Where are all the people?
Now, I don’t have any scientific evidence supporting the above claim but I think I found the least visited gallery at the Field Museum. It was holiday break and I was standing in the center of Stanley Field Hall needless to say it was crowded. There were people clamoring around Sue the dinosaur, running crazy through the Mummy galleries, and I don’t even want to talk about the lines to the bathroom. In the middle of this mess, I found myself wondering to areas that looked empty. That’s how I found the ONE empty gallery in the entire Field Museum.
The Plants of the World!
I counted a total of SIX people in the exhibit and I’m pretty sure some of them were lost and looking for the China exhibit.
After spending some quality time with the plants of the world I was pleased to discover that this gallery was actually pretty amazing. Hang on tight because I am about to reveal how COOL this exhibit is.
Imagine this it’s 1909 and you are the first Curator of Botany at the PRESTIGIOUS Field Museum in Chicago. You desperately want to share the wonders of the natural world with the people of Chicago but turns out that idea is hella expensive! For botanists, the only way to share plants, at that time, would be to build a hothouse in the museum to store and care for these tropical plants all year-round.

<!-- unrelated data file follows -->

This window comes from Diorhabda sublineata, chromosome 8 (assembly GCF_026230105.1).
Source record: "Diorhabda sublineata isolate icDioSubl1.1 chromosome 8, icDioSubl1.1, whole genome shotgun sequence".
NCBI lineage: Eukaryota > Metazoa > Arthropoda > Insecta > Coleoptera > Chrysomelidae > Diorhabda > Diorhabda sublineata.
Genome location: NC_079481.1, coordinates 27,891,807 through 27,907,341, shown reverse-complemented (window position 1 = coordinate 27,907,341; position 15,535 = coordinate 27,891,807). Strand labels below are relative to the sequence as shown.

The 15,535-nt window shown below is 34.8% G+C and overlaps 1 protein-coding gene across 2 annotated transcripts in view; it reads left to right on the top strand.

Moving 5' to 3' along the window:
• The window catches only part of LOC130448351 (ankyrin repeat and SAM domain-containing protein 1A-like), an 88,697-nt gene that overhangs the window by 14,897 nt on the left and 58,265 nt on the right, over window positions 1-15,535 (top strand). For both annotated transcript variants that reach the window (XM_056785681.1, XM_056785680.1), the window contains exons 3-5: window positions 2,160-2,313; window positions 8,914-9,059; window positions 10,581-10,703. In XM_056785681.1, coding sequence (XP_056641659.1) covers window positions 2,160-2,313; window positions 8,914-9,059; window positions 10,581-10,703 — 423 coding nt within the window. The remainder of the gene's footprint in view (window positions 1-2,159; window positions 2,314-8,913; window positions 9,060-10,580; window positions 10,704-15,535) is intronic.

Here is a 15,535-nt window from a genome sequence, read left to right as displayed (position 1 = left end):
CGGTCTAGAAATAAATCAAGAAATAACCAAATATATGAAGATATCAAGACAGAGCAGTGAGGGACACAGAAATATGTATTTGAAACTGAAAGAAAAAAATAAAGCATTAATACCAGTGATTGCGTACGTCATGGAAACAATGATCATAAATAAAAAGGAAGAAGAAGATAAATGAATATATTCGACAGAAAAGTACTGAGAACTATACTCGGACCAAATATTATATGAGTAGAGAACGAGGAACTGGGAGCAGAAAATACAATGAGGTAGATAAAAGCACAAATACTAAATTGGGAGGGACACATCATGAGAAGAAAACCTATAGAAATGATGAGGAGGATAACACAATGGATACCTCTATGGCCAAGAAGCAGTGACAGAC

Well, this is the real-life problem of the first curator of botany at the Field Museum, Charles Frederick Millspaugh.
Never fear though, our boy Charles didn’t let that get him down. Oh no, he had a plan! He sent scientists to travel all around the world to start collecting plants, photographing plants, and taking extensive notes on plants. Some dried flower samples were sent back to the Field Museum and leaves were often used to make molds on the spot. Then Charles went out and hired a denture maker to build models using this research. You heard me a DENTURE MAKER.
Model makers used glass, wax, wire, latex and later plastic to painstakingly create these life like replicas. The result is amazing! Some of the plants have slightly yellowed leaves and even little holes where bugs may have nibbled on the plant. The project lasted from 1909 to 1968 and the end result is a collection of 300 models making it the largest collection of plant models in the world.
The next time you are wondering the halls of the Field Museum in Chicago do yourself a favor and stop by Plants of the Word. While it may not look as flashy as the dinosaurs and mummies it is a gallery full of love for the natural world…and fake plants.